Aerial view of blown Nord Stream pipeline near Bornholm Island.
Three deep-water explosions destroyed the Nord Stream pipelines under the Baltic Sea last week on Monday.
Swedish seismologists reported that one of the three explosions measures 2.3 on the Richter Scale of earthquake intensity, but this was no earthquake. It was explosion—like a gigantic undersea mine.
The explosions guarantee Germany and the EU won’t go wobbly with regard to sanctions against Russian energy imports. The damage to pipelines will take months repair, and repairs are unlikely to begin until next summer. Even if Germany were to cry “uncle” as civil unrest intensifies over lack of heat and energy, even if Russia decided to turn the power back on, the conduit for Russian gas to Europe is broken.
No country has yet taken responsibility for the blasts that took out the Nord Stream pipelines to Europe. Only one country benefits. We wrote aobut this extensively at The Gateway Pundit last week.
Europe now faces an uncertain future as winter approaches.
In a bold statement this weekend, Secretary of State Tony Blinken cheered the news of the explosions as “a tremendous opportunity” for Europe “to remove dependence on Russian energy.”
On Monday night Tucker Carlson told his audience Tony Blinken’s comments were admission of US responsibility behind the bombings of the Nord Stream pipelines.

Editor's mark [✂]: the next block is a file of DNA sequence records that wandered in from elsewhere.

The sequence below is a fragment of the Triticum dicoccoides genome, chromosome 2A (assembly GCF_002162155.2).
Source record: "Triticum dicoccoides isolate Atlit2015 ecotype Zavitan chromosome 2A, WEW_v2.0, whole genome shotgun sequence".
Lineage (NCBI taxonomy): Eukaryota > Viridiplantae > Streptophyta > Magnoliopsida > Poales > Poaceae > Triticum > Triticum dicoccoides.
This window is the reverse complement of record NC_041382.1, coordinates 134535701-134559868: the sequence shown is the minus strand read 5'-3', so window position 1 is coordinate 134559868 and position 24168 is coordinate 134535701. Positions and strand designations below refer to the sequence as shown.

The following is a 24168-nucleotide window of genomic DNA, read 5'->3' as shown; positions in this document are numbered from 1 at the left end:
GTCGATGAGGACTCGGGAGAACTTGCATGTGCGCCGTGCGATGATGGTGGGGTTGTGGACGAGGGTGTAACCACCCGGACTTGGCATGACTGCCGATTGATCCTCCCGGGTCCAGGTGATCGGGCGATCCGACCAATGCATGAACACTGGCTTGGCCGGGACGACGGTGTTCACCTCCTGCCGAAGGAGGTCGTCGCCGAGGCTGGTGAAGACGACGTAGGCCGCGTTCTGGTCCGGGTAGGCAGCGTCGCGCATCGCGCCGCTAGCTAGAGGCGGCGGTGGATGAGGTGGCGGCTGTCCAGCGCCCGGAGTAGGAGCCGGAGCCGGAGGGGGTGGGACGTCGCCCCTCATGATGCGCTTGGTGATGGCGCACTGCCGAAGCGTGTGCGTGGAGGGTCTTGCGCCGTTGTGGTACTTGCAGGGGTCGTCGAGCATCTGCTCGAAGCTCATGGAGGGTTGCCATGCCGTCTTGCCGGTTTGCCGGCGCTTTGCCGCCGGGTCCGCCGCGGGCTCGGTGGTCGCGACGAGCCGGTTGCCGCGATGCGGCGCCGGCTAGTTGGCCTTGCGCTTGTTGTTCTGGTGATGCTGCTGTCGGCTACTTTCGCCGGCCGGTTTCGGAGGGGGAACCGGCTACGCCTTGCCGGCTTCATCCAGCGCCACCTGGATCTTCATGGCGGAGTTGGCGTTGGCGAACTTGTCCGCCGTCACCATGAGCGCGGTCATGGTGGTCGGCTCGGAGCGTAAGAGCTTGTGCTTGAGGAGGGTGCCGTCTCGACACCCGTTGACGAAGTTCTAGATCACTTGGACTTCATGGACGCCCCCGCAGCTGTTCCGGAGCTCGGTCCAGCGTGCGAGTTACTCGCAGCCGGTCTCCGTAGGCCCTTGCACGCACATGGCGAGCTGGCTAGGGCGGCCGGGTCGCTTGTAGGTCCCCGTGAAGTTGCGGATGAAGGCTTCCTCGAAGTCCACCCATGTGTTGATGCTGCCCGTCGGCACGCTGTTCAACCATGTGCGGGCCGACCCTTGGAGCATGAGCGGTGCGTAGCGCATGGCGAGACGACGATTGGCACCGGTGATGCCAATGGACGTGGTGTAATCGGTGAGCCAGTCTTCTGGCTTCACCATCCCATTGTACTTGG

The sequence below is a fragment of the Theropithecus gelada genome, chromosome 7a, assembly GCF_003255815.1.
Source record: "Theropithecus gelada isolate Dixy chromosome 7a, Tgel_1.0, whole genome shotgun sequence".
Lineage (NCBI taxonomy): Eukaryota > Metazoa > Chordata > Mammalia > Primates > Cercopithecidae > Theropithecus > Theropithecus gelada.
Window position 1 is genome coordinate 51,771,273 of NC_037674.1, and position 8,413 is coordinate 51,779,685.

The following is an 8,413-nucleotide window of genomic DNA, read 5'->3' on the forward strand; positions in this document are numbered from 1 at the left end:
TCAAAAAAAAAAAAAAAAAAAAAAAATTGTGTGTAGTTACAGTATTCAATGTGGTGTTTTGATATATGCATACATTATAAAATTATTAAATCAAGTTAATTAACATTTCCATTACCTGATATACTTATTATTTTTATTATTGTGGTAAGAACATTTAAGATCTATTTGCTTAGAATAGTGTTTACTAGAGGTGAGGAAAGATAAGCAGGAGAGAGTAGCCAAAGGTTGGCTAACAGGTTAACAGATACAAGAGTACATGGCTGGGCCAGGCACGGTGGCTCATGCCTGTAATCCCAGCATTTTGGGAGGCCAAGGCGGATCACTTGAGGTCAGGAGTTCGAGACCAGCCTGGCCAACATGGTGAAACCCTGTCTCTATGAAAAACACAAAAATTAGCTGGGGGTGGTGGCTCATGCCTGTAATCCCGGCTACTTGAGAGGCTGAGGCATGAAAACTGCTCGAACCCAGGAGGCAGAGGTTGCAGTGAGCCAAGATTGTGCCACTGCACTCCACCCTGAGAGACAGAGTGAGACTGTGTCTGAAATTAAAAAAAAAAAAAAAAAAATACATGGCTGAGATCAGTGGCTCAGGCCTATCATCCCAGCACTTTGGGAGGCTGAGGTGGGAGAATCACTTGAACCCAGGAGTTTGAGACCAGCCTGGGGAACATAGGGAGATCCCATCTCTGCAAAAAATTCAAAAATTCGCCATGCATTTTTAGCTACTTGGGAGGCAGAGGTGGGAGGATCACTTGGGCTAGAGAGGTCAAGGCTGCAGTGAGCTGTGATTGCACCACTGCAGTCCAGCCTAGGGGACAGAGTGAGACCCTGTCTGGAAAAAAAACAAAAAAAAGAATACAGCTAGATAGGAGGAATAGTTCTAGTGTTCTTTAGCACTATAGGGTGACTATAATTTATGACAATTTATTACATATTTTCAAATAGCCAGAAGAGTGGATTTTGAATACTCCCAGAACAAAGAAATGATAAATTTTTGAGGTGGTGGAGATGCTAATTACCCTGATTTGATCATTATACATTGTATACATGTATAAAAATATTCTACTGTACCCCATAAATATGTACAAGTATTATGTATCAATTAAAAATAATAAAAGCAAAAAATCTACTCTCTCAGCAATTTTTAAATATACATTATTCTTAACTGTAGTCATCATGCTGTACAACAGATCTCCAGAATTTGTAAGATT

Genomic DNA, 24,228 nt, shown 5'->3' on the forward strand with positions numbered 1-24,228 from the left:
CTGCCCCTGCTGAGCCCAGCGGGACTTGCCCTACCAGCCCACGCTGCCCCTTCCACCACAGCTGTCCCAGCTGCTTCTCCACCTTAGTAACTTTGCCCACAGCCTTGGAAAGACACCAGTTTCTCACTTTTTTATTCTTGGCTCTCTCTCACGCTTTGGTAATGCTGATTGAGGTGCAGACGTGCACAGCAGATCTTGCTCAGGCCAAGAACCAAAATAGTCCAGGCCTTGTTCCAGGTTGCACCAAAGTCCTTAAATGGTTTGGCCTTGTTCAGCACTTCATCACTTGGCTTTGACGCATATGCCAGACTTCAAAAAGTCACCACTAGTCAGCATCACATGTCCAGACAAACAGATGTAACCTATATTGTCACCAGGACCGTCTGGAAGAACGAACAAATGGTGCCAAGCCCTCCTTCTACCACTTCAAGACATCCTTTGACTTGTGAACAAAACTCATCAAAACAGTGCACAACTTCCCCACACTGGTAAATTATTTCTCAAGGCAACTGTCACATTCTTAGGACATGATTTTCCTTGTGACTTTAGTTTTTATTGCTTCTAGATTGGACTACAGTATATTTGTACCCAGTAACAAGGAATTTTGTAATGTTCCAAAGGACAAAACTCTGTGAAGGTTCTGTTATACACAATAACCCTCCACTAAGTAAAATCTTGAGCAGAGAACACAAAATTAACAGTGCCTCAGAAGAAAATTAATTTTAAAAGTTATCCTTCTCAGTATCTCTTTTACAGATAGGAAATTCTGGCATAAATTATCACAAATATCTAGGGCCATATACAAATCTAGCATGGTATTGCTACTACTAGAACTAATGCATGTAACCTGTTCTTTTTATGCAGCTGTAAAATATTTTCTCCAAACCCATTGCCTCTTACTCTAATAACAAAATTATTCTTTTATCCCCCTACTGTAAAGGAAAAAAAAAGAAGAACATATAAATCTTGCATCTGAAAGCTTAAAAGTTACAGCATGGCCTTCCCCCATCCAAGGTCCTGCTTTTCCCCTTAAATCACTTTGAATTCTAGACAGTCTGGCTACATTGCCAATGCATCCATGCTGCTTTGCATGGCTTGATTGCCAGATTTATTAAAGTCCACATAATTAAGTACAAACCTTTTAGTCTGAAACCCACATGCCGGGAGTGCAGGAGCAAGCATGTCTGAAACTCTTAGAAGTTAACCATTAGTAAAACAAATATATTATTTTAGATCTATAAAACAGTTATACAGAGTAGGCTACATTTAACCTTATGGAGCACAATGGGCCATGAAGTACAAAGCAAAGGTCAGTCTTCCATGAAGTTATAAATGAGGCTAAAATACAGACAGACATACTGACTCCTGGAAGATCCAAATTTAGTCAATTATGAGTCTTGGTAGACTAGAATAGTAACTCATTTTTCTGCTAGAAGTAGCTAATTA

It wouldn’t be the first time.
Back in 1982 the CIA sabotaged a Soviet pipeline in Siberia. US software caused the explosion in the gas pipeline that was so large it could be seen in space.
The Americans did not want the Europeans to purchase Soviet gas.
This was originally posted at the Washington Post on February 27, 2004.
By David Hoffman
In January 1982, President Ronald Reagan approved a CIA plan to sabotage the economy of the Soviet Union through covert transfers of technology that contained hidden malfunctions, including software that later triggered a huge explosion in a Siberian natural gas pipeline, according to a memoir by a Reagan White House official.
Thomas C. Reed, a former Air Force secretary who was serving in the National Security Council at the time, describes the episode in “At the Abyss: An Insider’s History of the Cold War,” published by Ballantine Books. Reed writes that the pipeline explosion was just one example of “cold-eyed economic warfare” against the Soviet Union that the CIA carried out under Director William J. Casey during the final years of the Cold War.
At the time, the United States was attempting to block Western Europe from importing Soviet natural gas. There were also signs that the Soviets were trying to steal a wide variety of Western technology.
“In order to disrupt the Soviet gas supply, its hard currency earnings from the West, and the internal Russian economy, the pipeline software that was to run the pumps, turbines, and valves was programmed to go haywire, after a decent interval, to reset pump speeds and valve settings to produce pressures far beyond those acceptable to pipeline joints and welds,” Reed writes.
“The result was the most monumental non-nuclear explosion and fire ever seen from space,” he recalls, adding that U.S. satellites picked up the explosion. Reed said in an interview that the blast occurred in the summer of 1982.
There are even photos online of the explosion site in Siberia.